Check out some of the local signs you can see around town in the streets of London.
This sign in the window of a restaurant/nightclub in the Soho area of the City of Westminster encourages the public to indulge all their senses. Which isn't hard to do in Soho, London's gay and entertainment district. It has a high concentration of bars, cafés, nightclubs, restaurants and theaters, as well as adult shops and strip clubs.
The fine art of sidewalk stereotyping. This sign for a Japanese restaurant in the Soho area is used to attract Londoners with "Sumo" appetites for sushi.
A room with a view. This sweet and innocent white pooch welcomes customers to a "trashy" hot-pink lingerie shop in the Soho area of London.
Savile Row, or the "golden mile of tailoring," is a shopping street in Mayfair, central London, known for its high-end men's clothing stores. This well-dressed English gentlemen appears to have just left one such establishment.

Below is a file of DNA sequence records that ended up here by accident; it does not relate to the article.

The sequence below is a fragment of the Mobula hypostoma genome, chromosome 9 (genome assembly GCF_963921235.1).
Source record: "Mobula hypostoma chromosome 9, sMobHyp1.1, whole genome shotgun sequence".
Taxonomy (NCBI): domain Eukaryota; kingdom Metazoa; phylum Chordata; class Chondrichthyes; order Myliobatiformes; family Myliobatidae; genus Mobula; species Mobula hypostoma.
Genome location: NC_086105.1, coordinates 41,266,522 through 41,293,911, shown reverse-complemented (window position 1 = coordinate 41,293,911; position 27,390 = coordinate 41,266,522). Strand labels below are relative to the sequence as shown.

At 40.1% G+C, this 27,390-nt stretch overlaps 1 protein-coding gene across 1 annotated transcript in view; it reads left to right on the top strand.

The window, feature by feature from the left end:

This very proper and polite warning can be found in all London Tube (subway) stations. Allow us to translate: Don't get your foot stuck in the hole.
Defined by English scholar Sir J.F. Stephenis, a nuisance is a common law tort which causes a public offence, annoyance, trouble or injury.
To ring the bell or not to ring the bell, that is the logical question. Outside a bank in Tooting, London, this sign discourages patrons from ringing a doorbell for the upstairs flat. In this case, the sign just adds to the confusion.
We're not sure, but we think this market stall on Portobello Road in Notting Hill, London, offers watch and clock repairs.
Give Way = Yield. This is a common traffic sign in London.
The Westminster City Council replaced more than 90 street signs in the West End of London and sold a selection of the most iconic on eBay.
We could tell you all about this sign in Tooting, a suburb of London, but it just seems like too much effort.
In 1666, the Great Fire of London destroyed 80% of the city. This sign marks the spot where the fire started in a bake shop on Pudding Lane. There's a monument to The Great Fire directly to the right of this sign where visitors can ascend 202 feet (60 meters) to a viewing platform.
Tourist-friendly signs highlighting some of London's most famous landmarks.
At first glance, this sign seems to be telling children not to walk backwards on the playground. It's really telling drivers to watch for children and not to drive in reverse on the playground/parking lot.